LEAD, S.D. (AP) — A study that focuses on ways to cool South Dakota’s streams during the hottest times of the year in an effort to preserve the trout population is yielding positive results, officials from the South Dakota Game, Fish and Parks say.
Jeremy Kientz, a fisheries biologist with the agency has been working to discover ways to cool the waters, in a study that specifically focuses on French Creek in Custer State Park. French Creek, he said, is one of a few trout streams in the Black Hills that can reach temperatures up to 80 degrees for several hours a day, increasing the chances of trout mortality.
“We’ve had a couple instances here in the Black Hills where we’ve had trout fish kills because of temperatures that are too high in the summertime,” Kientz said. “When the water temperature hits 80 degrees and it stays there for a little while, the trout will die. Even at 75 degrees, trout shut down and they don’t eat. So now, you not only have a survival issue, but a growth issue.”
But working on ways to cool the streams is not easy, Kientz said. Building shade takes time, and dams have become socially and culturally unpopular, not to mention expensive. So, Kientz said he has been working with mechanical engineers from North Dakota State University to build small pockets of cooled water, where trout can seek refuge when temperatures rise, the Black Hills Pioneer reported.
“Essentially the prototype that we’re using is a water tank and the water is getting pumped out of that water tank into a chilling unit. Then it goes through the chilling unit down to a box in the stream,” Kientz said. “The fish can swim in and out of the box in the stream where the cooler water is. We’re not actually cooling the stream itself, but small pockets contained within these boxes that are supposed to act as a refuge. So, when the water temps get high fish will sense where colder water is and move to it.”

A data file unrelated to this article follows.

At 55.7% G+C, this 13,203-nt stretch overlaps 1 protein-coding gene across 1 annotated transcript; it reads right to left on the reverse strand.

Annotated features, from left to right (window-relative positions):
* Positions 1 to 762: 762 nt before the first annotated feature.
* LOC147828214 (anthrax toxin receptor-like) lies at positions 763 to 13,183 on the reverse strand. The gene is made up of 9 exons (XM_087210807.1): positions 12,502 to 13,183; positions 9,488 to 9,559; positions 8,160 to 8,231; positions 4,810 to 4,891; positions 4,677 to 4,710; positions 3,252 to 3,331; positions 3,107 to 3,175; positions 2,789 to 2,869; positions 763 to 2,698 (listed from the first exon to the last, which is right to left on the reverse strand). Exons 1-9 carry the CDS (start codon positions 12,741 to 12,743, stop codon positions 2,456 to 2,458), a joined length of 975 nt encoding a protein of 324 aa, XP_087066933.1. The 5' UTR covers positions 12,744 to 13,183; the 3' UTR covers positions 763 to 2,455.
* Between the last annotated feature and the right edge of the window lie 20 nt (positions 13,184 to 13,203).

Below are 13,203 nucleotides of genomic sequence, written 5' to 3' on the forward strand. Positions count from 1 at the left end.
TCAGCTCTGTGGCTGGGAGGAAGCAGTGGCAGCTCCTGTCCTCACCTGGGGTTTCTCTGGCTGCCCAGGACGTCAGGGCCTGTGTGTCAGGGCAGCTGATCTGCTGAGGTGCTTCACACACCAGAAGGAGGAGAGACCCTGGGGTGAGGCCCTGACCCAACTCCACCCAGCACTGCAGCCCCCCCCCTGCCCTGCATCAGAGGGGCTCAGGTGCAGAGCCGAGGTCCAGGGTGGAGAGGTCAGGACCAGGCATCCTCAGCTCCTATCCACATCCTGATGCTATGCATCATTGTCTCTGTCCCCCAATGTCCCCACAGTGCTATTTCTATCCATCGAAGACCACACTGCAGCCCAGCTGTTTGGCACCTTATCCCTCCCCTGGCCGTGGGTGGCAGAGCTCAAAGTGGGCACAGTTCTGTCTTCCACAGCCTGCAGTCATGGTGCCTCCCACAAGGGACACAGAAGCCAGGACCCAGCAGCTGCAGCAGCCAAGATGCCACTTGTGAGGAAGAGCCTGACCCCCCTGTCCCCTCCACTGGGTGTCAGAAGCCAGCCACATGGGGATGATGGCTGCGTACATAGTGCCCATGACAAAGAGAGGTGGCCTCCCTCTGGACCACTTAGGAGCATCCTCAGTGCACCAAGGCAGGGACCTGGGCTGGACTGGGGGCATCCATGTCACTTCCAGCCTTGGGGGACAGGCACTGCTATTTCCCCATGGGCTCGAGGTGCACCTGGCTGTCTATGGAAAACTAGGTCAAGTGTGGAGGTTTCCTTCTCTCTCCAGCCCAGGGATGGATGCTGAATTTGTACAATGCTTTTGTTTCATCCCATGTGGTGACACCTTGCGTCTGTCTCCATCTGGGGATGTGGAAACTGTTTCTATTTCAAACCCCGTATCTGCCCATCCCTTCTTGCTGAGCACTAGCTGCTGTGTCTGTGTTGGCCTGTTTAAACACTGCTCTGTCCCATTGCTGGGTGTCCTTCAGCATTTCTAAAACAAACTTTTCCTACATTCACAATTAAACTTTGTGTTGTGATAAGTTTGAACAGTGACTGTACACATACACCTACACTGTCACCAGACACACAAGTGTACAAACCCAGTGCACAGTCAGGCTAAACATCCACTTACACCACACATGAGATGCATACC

The boxes, he said, can cool the water to as much as 5 degrees less than the rest of the stream, which can be beneficial during those hot periods in such streams as French Creek and Spring Creek, where temperatures can get up to 75 or 80 degrees.
Though Kientz said the Black Hills has not suffered major trout losses due to stream temperatures, the French Creek study will help biologists to become proactive if the current drought continues. During times of drought when water levels decrease, fish have less opportunities to find deep water with lower temperatures, and mortality rates could increase. Additionally, he said the science could preserve populations in Arizona and New Mexico, where biologists are seeing threatened trout species.
“We’re probably not in dire straits yet,” he said. “If our streams are only hitting 80 degrees for a couple of hours typically the fish aren’t going to die off. If the trends continue and we see these rising stream temperatures over the years, then 10 years from now this may be something we are glad that we did and we may actually start to implement it on a permanent basis at that point.
“In Arizona and New Mexico, trout species are threatened to the point of losing populations,” Kientz continued. "If you look at it from a cultural standpoint for Native Americans or just the general population, losing a species would be much more detrimental than us losing a few trout in French Creek. Something where there is a little more dire situation would be where this would be implemented at this point. We’re trying to look down the road and say ’we see something concerning, let’s get started on it now before things get to a place where we need it. We’re trying to take a proactive approach before we need to be reactive.”